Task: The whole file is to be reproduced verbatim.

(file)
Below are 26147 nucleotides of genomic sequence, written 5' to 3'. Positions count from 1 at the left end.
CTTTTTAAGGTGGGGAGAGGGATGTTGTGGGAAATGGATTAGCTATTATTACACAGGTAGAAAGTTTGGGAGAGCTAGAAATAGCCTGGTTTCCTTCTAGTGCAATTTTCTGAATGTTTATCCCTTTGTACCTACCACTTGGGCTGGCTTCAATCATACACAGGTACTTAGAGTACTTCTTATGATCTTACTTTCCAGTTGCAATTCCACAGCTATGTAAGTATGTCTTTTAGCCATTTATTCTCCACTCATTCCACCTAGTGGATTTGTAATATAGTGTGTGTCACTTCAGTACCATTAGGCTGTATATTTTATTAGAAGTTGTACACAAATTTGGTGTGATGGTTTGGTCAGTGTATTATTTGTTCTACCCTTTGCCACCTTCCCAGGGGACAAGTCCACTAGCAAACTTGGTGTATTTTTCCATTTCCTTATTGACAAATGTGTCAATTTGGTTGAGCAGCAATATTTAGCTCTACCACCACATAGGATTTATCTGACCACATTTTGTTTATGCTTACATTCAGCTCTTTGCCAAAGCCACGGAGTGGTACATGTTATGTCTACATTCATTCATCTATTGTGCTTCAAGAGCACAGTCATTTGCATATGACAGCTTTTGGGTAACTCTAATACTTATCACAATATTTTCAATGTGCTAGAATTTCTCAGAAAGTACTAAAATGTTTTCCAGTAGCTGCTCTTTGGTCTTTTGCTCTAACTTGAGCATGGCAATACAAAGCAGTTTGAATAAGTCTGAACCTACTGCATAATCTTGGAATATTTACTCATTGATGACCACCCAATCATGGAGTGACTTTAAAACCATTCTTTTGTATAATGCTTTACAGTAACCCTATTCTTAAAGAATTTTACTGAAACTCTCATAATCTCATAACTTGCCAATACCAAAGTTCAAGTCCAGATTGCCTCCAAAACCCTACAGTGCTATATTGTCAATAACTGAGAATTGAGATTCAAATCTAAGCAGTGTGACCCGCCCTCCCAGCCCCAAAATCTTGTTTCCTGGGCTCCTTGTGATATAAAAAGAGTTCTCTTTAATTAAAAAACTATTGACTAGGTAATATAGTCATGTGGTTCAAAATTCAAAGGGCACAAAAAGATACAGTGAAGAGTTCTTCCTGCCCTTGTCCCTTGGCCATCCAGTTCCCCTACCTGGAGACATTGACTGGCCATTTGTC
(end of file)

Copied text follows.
Below are 26147 nucleotides of genomic sequence, written 5' to 3'. Positions count from 1 at the left end.
CTTTTTAAGGTGGGGAGAGGGATGTTGTGGGAAATGGATTAGCTATTATTACACAGGTAGAAAGTTTGGGAGAGCTAGAAATAGCCTGGTTTCCTTCTAGTGCAATTTTCTGAATGTTTATCCCTTTGTACCTACCACTTGGGCTGGCTTCAATCATACACAGGTACTTAGAGTACTTCTTATGATCTTACTTTCCAGTTGCAATTCCACAGCTATGTAAGTATGTCTTTTAGCCATTTATTCTCCACTCATTCCACCTAGTGGATTTGTAATATAGTGTGTGTCACTTCAGTACCATTAGGCTGTATATTTTATTAGAAGTTGTACACAAATTTGGTGTGATGGTTTGGTCAGTGTATTATTTGTTCTACCCTTTGCCACCTTCCCAGGGGACAAGTCCACTAGCAAACTTGGTGTATTTTTCCATTTCCTTATTGACAAATGTGTCAATTTGGTTGAGCAGCAATATTTAGCTCTACCACCACATAGGATTTATCTGACCACATTTTGTTTATGCTTACATTCAGCTCTTTGCCAAAGCCACGGAGTGGTACATGTTATGTCTACATTCATTCATCTATTGTGCTTCAAGAGCACAGTCATTTGCATATGACAGCTTTTGGGTAACTCTAATACTTATCACAATATTTTCAATGTGCTAGAATTTCTCAGAAAGTACTAAAATGTTTTCCAGTAGCTGCTCTTTGGTCTTTTGCTCTAACTTGAGCATGGCAATACAAAGCAGTTTGAATAAGTCTGAACCTACTGCATAATCTTGGAATATTTACTCATTGATGACCACCCAATCATGGAGTGACTTTAAAACCATTCTTTTGTATAATGCTTTACAGTAACCCTATTCTTAAAGAATTTTACTGAAACTCTCATAATCTCATAACTTGCCAATACCAAAGTTCAAGTCCAGATTGCCTCCAAAACCCTACAGTGCTATATTGTCAATAACTGAGAATTGAGATTCAAATCTAAGCAGTGTGACCCGCCCTCCCAGCCCCAAAATCTTGTTTCCTGGGCTCCTTGTGATATAAAAAGAGTTCTCTTTAATTAAAAAACTATTGACTAGGTAATATAGTCATGTGGTTCAAAATTCAAAGGGCACAAAAAGATACAGTGAAGAGTTCTTCCTGCCCTTGTCCCTTGGCCATCCAGTTCCCCTACCTGGAGACATTGACTGGCCATTTGTC